SailNet Community banner

1 - 5 of 5 Posts

·
Registered
Joined
·
91 Posts
Discussion Starter #1
Looking for ideas for deploying and recovering our new to us 8'
fibreglass dinghy from the bow or our Oday 272. its about 70 lbs.
 

·
Registered
Joined
·
3,354 Posts
Tricky. you could hook the jib halyard to the bow eye of the dinghy. One person can winch it up while someone guides it over to the rail. Lift it over the rail using the halyard and lower it into the water. Hang on to the tether. Reverse procedure for getting it back on board.

Or, Two people could lift it and toss it over the side, right side up of course. Then lift it out with halyard. Careful not to scratch up the hull of the Oday.

Edit. Looking at your boat..it looks like you have single lifelines and the dinghy might slide under the lifeline stern 1st and into the water. Your freeboard looks low enough that you could do this easily enough by yourself. Maybe have an old piece of carpet handy to protect the toe rail.
 

·
no longer reading SailNet
Joined
·
2,309 Posts
I have a similar size dinghy (just under 8' Dyer Dhow Midget) and sailboat (almost 29' Pearson 28-2).

I made a lifting bridle for our dinghy that connects to the bow and stern up fairly high. It is a 2 point bridle so that we can rotate it upside down.

We use the spinnaker halyard on a winch to lift the dinghy. Sometimes to make it really easy we first hoist a block and tackle on the spin halyard, then use that to lift the dinghy. I think that the block and tackle would also make it easier to do solo, because I can do all of the lifting and dinghy management from the foredeck.

Typically one of us is on the lifting line and the other is managing the dinghy to keep it from hitting the big boat. As we get it up over the life lines we swing it above the foredeck, flip it over (remember the 2-point lifting bridle) and place it on 3 throwable cushions. It is tied down with those as padding to keep the dinghy from rubbing on the foredeck. I tie it down to the two bow cleats and to two sliding eyes mounted forward on the genoa rails. The back of the dinghy is right up against the mast.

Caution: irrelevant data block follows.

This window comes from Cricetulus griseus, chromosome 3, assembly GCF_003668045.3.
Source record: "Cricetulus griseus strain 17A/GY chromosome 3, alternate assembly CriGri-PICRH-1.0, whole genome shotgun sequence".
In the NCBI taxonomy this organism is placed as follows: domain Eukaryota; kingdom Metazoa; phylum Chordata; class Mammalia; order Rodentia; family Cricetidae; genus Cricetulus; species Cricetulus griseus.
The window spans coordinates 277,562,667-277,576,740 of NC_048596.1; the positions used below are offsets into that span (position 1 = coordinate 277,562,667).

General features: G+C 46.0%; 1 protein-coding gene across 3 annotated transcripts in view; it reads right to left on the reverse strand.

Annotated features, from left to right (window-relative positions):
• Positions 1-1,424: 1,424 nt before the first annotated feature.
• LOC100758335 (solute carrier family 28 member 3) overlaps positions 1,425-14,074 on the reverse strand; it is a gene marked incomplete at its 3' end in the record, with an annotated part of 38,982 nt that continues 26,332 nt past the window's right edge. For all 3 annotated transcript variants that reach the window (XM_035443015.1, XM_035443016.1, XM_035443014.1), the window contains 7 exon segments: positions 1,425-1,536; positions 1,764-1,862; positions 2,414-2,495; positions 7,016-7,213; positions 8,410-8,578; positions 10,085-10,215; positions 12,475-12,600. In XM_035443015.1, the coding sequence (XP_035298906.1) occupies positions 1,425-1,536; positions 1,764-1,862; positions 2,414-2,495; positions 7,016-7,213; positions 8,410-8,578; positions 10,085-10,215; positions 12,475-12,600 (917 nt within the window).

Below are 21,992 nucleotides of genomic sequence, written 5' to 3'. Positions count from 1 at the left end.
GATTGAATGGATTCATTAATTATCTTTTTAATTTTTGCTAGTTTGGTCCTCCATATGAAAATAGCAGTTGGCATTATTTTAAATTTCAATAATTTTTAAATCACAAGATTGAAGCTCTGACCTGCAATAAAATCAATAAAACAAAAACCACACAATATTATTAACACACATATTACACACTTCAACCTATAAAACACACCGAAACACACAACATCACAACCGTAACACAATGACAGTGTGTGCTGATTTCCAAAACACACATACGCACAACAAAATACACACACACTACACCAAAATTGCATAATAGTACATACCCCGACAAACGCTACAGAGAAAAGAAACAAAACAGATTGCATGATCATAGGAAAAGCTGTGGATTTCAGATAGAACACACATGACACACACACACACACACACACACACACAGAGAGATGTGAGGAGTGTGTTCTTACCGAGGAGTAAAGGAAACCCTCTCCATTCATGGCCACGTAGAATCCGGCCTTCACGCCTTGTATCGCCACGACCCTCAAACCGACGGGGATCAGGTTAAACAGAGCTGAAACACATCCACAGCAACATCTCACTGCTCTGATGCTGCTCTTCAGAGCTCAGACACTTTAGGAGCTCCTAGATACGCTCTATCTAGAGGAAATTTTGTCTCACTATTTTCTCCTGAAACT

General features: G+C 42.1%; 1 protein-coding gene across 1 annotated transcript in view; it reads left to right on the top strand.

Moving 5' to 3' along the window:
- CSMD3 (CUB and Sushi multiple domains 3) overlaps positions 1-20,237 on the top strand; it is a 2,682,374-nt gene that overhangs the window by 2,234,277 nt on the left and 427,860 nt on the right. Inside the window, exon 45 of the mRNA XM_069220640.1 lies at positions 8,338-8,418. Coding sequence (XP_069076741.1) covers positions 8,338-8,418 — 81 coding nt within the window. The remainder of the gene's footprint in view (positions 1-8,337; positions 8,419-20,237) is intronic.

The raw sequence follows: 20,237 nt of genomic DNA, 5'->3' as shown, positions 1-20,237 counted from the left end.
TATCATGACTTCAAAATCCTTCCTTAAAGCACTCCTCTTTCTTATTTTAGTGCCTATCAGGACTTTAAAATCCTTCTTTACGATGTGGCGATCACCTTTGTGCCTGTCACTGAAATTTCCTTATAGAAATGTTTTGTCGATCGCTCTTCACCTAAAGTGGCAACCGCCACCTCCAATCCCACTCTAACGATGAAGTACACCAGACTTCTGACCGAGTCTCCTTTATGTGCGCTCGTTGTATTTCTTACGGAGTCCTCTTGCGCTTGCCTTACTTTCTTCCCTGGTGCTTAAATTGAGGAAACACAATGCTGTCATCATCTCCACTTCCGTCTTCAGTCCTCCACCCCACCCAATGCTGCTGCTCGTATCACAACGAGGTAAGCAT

I have an idea that I'm going to try this year which I think will make it even easier. I'm adding an additional set of shackles to the front of the lifelines which will allow me to unclip them from the bow pulpit. I can then put down a piece of carpet along the toerail and pull the dinghy up along there. We won't have to raise the dinghy as far or work as hard to keep it off of the boat. I think that this should allow me to do the whole thing myself.

Our dinghy is the perfect size for our sailboat. There is plenty of room for foredeck access to work with sails. It is short enough that I can easily get it out of the way of the anchor locker so that we can anchor while the dinghy is onboard.

I don't know if your dinghy has a mast and sails, but ours does. I keep the centerboard and rudder for that in the laz. The mast and boom are tied together and stored under the spinnaker pole along the starboard stanchions. All of this can fit under the dinghy, but somehow I find it easier to store them elsewhere. We also use take-apart oars which we can store in the dinghy or inside the laz.
 

·
no longer reading SailNet
Joined
·
2,309 Posts
Finally, this may sound like a pain compared to an inflatable (which are a little lighter and easier to toss around), but you are going to love the rigid dink. Ours rows so nicely that I rarely bother with the motor anymore, and sailing around the anchorage in the evening is a lot of fun.
 

·
Registered
Joined
·
91 Posts
Discussion Starter #5
thanks for all the responses. Yes we love the rigid dink. it gets on plane with one on board with just 3.5 hp and its very stable.
 
1 - 5 of 5 Posts
Top